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A 2.1-km P3 tunnel in Sydney, Australia, is causing massive headaches for the New South Wales government. Intense pressure from motorists, the opposition and other critics has forced the state government to release 30,000 pages of documents related to the construction, financing, operation and maintenance of the Cross City Tunnel.

The Cross City Tunnel, opened on Aug. 28, 2005, links Darling Harbour to Rushcutters Bay in Sydney at a cost of CAN$584 million. Cross City Motorway, the private operator, soon announced a three-week toll-free period because initial traffic was so low. The company forecast initial usage at 35,000 vehicles per day, increasing to 90,000 vehicles daily after one year. After the free toll period was lifted, 27,000 vehicles per day were using the tunnel. It will revert to public ownership in 2030.

Shortly after the tunnel was opened, criticism came from all quarters. Downtown business owners complained that due to changes in street directions and lane capacity, permanent road closures and increased congestion, shoppers were staying away. The street changes were part of the deal that Cross City Motorway struck with the state government to redirect traffic to the tunnel.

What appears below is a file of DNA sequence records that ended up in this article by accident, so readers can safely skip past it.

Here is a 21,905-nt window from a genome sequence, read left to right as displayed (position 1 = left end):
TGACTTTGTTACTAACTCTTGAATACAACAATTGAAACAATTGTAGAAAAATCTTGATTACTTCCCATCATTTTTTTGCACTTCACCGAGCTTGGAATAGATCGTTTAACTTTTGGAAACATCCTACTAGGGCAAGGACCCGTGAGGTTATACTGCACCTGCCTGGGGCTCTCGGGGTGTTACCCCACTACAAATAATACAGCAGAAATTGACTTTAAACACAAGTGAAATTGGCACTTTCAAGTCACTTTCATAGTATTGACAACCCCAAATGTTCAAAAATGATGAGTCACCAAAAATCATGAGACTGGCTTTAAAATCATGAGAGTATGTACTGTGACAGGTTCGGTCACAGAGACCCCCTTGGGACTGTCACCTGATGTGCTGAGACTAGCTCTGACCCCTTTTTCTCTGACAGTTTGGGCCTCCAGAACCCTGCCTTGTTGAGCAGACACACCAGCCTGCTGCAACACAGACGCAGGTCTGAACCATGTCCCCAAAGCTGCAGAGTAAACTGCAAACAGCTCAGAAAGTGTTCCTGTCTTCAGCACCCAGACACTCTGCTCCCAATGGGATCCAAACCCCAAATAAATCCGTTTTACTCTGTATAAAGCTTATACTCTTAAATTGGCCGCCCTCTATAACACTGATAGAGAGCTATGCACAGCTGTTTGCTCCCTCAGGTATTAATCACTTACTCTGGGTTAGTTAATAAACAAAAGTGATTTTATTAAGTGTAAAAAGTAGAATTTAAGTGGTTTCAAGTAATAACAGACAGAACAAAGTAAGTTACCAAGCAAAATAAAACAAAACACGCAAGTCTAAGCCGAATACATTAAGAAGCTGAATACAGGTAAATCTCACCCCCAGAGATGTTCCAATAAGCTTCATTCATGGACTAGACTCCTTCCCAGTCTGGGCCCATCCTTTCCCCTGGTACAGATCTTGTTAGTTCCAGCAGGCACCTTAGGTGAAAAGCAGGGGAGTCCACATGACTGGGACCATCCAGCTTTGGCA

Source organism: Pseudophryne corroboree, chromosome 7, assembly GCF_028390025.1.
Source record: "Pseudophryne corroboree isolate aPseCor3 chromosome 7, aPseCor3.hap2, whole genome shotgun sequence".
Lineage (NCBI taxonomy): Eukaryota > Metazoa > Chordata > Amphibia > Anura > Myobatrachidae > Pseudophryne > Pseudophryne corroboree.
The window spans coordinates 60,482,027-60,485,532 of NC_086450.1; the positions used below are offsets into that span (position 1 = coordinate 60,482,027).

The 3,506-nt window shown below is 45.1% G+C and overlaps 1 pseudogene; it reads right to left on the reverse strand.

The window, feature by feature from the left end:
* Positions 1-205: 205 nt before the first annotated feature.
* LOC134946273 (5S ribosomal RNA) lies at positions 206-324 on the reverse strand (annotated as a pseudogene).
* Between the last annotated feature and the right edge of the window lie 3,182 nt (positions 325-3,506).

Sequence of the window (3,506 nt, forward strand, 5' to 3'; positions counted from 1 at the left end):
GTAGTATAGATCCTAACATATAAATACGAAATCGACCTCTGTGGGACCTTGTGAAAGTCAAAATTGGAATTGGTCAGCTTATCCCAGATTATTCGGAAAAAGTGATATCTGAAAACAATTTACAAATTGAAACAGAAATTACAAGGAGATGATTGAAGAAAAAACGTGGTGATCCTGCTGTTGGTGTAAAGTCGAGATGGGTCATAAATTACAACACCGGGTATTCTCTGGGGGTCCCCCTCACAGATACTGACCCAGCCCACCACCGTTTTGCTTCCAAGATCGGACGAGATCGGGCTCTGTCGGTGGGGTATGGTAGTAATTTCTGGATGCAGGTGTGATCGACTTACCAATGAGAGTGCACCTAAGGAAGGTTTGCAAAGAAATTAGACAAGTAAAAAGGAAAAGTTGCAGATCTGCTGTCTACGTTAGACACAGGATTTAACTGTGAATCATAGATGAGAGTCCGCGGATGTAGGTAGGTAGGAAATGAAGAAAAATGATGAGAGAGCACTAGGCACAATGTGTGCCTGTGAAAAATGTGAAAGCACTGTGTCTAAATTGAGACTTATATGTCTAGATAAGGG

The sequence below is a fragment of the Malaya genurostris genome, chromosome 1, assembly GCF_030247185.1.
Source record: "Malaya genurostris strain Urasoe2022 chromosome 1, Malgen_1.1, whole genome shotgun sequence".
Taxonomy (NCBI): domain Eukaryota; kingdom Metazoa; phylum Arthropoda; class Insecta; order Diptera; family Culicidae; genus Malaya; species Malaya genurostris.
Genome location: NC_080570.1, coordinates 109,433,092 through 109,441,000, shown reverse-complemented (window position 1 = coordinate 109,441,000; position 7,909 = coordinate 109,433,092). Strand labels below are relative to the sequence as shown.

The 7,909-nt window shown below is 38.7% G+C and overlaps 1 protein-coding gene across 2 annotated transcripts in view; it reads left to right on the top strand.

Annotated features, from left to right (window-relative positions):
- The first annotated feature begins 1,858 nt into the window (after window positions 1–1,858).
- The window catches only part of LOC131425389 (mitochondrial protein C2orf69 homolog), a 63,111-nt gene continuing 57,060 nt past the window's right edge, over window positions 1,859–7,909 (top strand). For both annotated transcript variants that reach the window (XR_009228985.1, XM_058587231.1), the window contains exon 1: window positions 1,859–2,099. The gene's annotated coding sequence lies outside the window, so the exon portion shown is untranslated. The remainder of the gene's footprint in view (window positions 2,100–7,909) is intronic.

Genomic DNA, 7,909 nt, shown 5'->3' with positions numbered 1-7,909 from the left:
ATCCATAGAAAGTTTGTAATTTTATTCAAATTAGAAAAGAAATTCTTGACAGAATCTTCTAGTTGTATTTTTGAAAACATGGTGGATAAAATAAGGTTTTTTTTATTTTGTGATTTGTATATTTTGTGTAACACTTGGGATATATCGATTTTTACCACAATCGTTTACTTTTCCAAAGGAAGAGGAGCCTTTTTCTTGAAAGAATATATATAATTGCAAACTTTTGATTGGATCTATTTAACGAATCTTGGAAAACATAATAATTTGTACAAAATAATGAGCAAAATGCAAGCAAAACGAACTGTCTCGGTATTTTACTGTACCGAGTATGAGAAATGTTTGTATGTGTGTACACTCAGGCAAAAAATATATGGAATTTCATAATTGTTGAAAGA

Motorists have complained that new signage is deceptive because it indicates that the tunnel is the only route to get to other major roads like Sydney Harbour Bridge. In response to the signage, motorists’ groups have published alternate routes to cross the city without using the new tunnel.

The public is miffed because the toll – CAN$3.06 with the electronic tolling device or CAN$4.43 without it – is high compared to other toll roads and bridges in Sydney, and motorists are being charged for both directions even if they only use it to go one way.

The public is also concerned about how exhaust is being vented from the tunnel. There is a single 60-metre ventilation stack that concentrates vehicle emissions, causing concern among citizens who live close to the tunnel exhaust.

Due to public concerns, the state government was considering altering the traffic plans to alleviate congestion and public outcry. However, lawyers on all sides advised that changes to traffic flow affecting volume in the tunnel could trigger damages so large that it would be better for the government to buy out Cross City Motorway’s contract. If that happened, the government would be liable for the tunnel cost and any anticipated future profits of Cross City Motorway, which are estimated at CAN$1.7 billion.

(With notes from the Australian Broadcasting Corporation, Oct. 20, 2005)